I’d really recommend Salad Hut for lunch or dinner – great food and drink, huge portions and good prices and super friendly service.
The tuk tuk massage hut on the beach was very good value and very friendly too, I felt like I was floating after my 60mins Thai massage
Sunset Bar is a super chilled out bar at the end of Salad Beach, but then most bars there are – relaxing lights, hammocks, relaxing padded pillow seats to lie on…

Everywhere is so laid back you don’t need to be super organised to stay here…
You can pre-organise hotel pick-ups from the airport or ferry ports, but I would recommend just sorting it when you get there, there are always plenty of taxis wherever you are
I booked our ferry trips before we went, again in popular times I guess it’s best to have booked your ferry before BUT I am sure you can book it when you are out there and be sure you know exactly how far you are from the ports – we had about 3 hours to kill at Bang Rak Pier when travelling from Koh Samui to Koh Pha Ngan!
All trips you can definitely sort when in Thailand and try and look for the best deal – also remember some places you can visit yourself and likely don’t need to be through an organised trip
Whenever we asked how much a taxi ride would cost we were told 500 baht (about £10), they never ever seemed to be this much and there are various ways to get around – tuk tuks are great and the cheapest option (if a little hairy at times!), on a lot of the islands their versions of taxis you have to climb into and they have no back (again a fun way to get around if a little daunting at first if you’re a worrier like me!)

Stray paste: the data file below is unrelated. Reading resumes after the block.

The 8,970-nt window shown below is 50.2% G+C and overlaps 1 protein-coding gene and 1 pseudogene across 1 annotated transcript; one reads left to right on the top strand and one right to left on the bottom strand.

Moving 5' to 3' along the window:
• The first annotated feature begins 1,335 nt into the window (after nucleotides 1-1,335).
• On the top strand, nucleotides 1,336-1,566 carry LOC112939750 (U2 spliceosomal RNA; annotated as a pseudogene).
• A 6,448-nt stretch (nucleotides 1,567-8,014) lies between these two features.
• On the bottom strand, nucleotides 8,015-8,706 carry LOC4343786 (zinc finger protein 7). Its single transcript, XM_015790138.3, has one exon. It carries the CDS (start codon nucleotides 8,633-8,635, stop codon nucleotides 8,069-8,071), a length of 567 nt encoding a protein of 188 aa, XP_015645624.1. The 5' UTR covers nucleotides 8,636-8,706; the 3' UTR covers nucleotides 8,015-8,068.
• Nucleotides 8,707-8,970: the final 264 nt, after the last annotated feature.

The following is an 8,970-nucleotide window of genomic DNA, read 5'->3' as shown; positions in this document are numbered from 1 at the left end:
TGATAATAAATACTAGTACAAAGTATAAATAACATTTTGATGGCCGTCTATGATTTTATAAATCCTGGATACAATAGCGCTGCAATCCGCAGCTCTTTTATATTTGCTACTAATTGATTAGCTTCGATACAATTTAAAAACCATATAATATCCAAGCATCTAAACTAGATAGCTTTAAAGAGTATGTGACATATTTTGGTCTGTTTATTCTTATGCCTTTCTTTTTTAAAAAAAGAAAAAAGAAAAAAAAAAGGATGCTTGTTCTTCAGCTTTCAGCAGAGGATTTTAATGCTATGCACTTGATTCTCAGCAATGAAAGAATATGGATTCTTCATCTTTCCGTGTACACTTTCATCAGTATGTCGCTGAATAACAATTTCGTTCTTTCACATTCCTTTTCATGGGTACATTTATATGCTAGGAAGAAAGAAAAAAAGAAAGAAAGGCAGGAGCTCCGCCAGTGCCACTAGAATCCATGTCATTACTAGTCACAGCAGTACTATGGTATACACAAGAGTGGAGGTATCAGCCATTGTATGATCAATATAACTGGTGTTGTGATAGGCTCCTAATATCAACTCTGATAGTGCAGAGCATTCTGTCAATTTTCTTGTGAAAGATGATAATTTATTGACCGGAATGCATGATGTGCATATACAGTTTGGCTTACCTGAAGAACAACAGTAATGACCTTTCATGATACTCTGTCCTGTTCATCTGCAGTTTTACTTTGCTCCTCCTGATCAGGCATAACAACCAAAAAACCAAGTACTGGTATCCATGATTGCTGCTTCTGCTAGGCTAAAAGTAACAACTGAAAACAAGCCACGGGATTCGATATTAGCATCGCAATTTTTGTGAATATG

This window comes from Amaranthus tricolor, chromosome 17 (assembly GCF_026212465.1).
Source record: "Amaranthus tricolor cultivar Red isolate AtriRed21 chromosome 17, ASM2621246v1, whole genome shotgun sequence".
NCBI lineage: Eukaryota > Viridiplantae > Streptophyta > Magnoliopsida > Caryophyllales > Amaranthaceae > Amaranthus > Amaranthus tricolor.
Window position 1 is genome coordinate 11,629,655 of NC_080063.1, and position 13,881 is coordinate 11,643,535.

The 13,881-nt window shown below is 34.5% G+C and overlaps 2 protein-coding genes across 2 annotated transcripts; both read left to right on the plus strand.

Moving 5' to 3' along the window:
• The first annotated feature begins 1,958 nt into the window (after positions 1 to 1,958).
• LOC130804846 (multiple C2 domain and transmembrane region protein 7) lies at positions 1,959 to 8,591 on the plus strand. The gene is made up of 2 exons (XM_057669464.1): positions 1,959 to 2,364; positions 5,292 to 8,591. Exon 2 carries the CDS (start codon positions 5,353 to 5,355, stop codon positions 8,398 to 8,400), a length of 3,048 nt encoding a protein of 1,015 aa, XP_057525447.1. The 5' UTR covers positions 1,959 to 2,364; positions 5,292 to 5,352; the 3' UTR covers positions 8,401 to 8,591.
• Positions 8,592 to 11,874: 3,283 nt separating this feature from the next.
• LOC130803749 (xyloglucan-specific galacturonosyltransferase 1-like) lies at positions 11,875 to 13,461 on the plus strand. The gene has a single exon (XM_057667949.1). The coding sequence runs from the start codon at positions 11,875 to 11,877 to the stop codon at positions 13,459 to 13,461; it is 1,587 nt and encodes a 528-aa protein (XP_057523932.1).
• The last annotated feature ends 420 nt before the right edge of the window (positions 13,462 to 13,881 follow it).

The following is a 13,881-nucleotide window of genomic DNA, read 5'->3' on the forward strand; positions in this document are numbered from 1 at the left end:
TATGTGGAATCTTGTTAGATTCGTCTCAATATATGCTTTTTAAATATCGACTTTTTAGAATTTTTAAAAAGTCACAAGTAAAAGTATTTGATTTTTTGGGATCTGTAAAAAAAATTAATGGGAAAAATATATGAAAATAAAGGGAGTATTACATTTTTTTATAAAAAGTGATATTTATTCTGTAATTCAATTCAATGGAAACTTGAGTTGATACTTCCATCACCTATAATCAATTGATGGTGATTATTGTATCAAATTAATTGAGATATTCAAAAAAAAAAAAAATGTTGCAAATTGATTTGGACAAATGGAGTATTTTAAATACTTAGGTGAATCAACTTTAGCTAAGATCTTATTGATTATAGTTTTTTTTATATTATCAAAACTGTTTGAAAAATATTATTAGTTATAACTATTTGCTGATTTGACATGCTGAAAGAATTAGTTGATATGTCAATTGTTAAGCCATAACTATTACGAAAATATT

We stayed in August and on looking at the weather in Thailand we saw it was within ‘monsoon’ season. If you do the same do not worry, the east side of the islands (Koh Samui, Koh Pha Ngan and Koh Tao) are the driest during this time. We had minimal rain when were there – about 10 minutes one afternoon on Koh Pha Ngan and about 15-20 mins one evening there. Similarly for Bangkok we experienced a little rain when we were out and about one day and then one day whilst we were eating breakfast. It rains quickly and dries up quickly and at most places – as with the sea – the rain is warm! You’ll never feel cold!

Wherever you go you’re bound to have a great time. I panic a lot and am overly organised and even I found I totally unwound, took things as they came and just generally chilled out. You’ll soon find yourself bowing and smiling continuously like the locals and just remember to be patient if at times some people struggle to understand what you mean. And once you see the stunning scenery and relax in that heat all your worries and real life will melt away and be quickly forgotten…